Over the years, Republican nominations to the U.S. Supreme Court have ranged from cronyism (like Harriet Miers), to happenstance (like Sandra Day O’Connor), to regrettable mistakes (like William Brennan). Many of the best appointments resulted from luck (like William Rehnquist). Liberals do not leave such an important appointment to chance; they carefully analyze which potential nominee would be the most liberal and have the most liberal influence on other Justices.
The remarkable disclosure of a personal letter written by Lawrence Tribe, a leading leftist professor at Harvard Law School, to President Obama last year reveals their behind-the-scenes strategy. Tribe's letter sets out the liberal game plan. He wanted a nominee who could influence Justice Anthony Kennedy and pull him to the political left. Tribe did not feel that Sonia Sotomayor would be able to persuade Kennedy. He said Sotomayor is “not nearly as smart as she seems to think she is.” However, Obama wanted to please Hispanic voters, so he nominated Sonia Sotomayor anyway.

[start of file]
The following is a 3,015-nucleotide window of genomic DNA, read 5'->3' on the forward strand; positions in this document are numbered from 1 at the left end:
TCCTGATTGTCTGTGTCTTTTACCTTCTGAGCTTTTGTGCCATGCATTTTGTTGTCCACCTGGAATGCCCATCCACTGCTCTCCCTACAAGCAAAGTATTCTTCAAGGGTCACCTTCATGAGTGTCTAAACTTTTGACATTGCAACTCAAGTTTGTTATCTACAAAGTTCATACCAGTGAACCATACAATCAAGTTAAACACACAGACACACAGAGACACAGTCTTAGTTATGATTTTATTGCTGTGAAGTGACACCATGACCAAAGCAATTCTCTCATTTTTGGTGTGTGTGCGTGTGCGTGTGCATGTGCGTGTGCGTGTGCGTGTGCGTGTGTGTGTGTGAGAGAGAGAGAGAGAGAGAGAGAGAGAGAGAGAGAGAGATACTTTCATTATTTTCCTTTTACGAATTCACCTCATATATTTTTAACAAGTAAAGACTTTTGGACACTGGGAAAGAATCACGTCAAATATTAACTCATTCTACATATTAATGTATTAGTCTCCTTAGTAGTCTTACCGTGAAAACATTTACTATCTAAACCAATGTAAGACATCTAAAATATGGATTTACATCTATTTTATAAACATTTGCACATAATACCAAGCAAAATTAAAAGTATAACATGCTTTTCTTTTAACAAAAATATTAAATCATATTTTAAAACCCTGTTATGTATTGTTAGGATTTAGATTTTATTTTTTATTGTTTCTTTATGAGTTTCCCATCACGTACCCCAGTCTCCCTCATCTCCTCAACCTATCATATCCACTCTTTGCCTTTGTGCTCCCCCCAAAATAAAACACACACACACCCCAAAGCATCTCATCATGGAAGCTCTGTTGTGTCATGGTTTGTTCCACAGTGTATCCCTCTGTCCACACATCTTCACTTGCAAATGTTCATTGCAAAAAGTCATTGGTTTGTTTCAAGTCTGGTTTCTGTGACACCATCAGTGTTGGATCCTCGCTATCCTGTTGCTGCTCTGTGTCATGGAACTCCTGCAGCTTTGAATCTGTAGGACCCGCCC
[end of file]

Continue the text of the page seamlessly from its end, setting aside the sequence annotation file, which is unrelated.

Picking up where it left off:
Liberals often try to put down conservatives on an intellectual basis, so Tribe’s style is a familiar tactic. Liberals praise the intellects of others depending on how liberal they are. Tribe’s letter showed foresight in discussing how to fill the second Supreme Court vacancy. Anticipating the retirement of Justice John Paul Stevens, Tribe recommended Elena Kagan, former Dean of the Harvard Law School. Tribe praised Kagan at length, despite the fact that she never was a judge, and she was ultimately nominated by Obama to the Supreme Court. If the Democrats use clever strategy with their judicial appointments, while Republicans just rely on luck, then it’s no mystery which side will control the decisions of the U.S. Supreme Court.
Listen to the radio commentary here: